Wild horses further impact South Tufa at Mono Lake

Last winter wild horses overwintered along the south shore of Mono Lake throughout South Tufa and Navy Beach. Record winter snow and poconip fog dramatically reduced public access and between 30 and 200 horses lingered in the area until spring. The impact was significant. Nearly every square meter of trail at South Tufa and Navy Beach was covered in manure, and manure piles blocked handicap access along the boardwalk from the parking lot to the lake. Several horses died at South Tufa over the winter and their scavenged carcasses were draped between tufa towers and along the lakeshore.

Volunteer clean-up crews, including Mono Lake Volunteers, Inyo National Forest staff, and Mono Lake Committee staff have worked over multiple days to remove most of the manure from the trails and shoreline to preserve access and maintain some quality of visitor experience. Even with a small and dedicated army of volunteers, it’s impossible to remove all the manure, and some horses remain in the vicinity. Inyo National Forest staff removed at least two carcasses from busy trail areas.

The Inyo is working with agency partners, including the Bureau of Land Management, and preparing to revise the 1988 Management Plan for the Montgomery Pass Herd Management Area (HMA). The Inyo is the lead in managing this expanding wild horse problem that has extended well beyond its original HMA. The Inyo recently told the Committee that planning must be complete before active management occurs, yet that planning has not begun.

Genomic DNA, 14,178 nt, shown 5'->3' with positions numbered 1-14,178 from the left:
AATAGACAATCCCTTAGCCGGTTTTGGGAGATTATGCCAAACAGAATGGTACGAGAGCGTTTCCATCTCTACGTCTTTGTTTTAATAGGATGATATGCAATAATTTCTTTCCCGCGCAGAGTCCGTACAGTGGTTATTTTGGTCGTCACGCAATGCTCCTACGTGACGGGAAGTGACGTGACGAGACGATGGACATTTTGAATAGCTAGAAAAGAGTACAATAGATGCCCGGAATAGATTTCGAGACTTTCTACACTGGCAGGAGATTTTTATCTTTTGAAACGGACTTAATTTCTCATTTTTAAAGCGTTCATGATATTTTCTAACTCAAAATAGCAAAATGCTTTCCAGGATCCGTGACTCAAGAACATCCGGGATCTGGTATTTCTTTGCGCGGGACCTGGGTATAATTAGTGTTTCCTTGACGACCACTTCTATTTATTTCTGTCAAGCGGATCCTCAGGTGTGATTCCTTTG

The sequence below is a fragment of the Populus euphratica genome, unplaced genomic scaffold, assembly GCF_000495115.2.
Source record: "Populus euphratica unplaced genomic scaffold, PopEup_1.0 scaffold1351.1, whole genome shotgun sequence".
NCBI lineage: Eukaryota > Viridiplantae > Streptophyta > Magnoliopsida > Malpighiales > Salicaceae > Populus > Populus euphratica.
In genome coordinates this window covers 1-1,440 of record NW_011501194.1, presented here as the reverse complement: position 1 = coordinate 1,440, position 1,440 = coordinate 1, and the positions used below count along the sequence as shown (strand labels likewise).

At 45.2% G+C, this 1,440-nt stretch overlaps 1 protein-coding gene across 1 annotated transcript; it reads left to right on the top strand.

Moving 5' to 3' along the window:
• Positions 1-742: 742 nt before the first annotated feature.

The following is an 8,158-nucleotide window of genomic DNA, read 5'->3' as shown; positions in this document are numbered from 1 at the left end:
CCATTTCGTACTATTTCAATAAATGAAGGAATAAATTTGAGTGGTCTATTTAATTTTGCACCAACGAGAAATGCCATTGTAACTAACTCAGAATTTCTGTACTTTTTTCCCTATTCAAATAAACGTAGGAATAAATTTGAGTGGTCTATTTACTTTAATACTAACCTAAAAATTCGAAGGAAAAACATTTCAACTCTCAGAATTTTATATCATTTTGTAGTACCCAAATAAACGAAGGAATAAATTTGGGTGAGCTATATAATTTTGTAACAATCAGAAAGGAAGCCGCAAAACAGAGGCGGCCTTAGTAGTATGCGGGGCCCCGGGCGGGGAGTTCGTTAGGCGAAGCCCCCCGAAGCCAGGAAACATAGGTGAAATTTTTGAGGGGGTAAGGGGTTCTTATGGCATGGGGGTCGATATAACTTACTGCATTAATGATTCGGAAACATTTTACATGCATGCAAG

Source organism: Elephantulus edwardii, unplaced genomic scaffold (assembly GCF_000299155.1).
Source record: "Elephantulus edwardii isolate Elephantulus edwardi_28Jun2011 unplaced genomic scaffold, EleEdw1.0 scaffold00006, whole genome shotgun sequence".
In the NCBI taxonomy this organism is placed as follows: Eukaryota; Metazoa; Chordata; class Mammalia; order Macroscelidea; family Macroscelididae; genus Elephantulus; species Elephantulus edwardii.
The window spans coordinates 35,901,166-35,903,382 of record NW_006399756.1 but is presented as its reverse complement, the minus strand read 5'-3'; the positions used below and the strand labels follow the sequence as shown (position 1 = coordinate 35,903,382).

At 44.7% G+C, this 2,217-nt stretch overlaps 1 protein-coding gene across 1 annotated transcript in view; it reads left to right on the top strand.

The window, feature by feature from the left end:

In addition to causing detrimental impacts to tufa, fragile alkali meadows, freshwater springs, and bird habitat, the horses present a growing public safety threat as they encroach across new range and appear on Highway 167, Highway 120 East, and move closer to the busy four lanes of Highway 395. The Inyo is aware that the conflicts with wild horses have the potential to escalate, and there has been local support for taking actions that preserve federally protected wild horses within their designated herd management area while also protecting visitors, as well as the fragile habitat and ecological health of Mono Lake, the Mono Lake Tufa State Natural Reserve, and the Mono Basin National Forest Scenic Area.

The increased level of horse impacts this past winter underlined the urgency of taking action soon. Meanwhile, the Committee is helping to monitor horse impacts, actively maintain a positive visitor experience at the lakeshore, and keep the visiting public informed as the Inyo initiates planning and management.

Several horses died at South Tufa over the winter. In the background, volunteers remove horse manure from the South Tufa trail. Photo by Bartshe Miller.

Previous coverage of horses at Mono Lake:

Recent press:

Top photo by Bartshe Miller.

One comment

  1. I don’t think that horse manure & bones are too much for people to deal with. All natural & occurring in nature, after warm winds blow the manure will be recycled & the bones will go away in time. City folk need to get over themselves.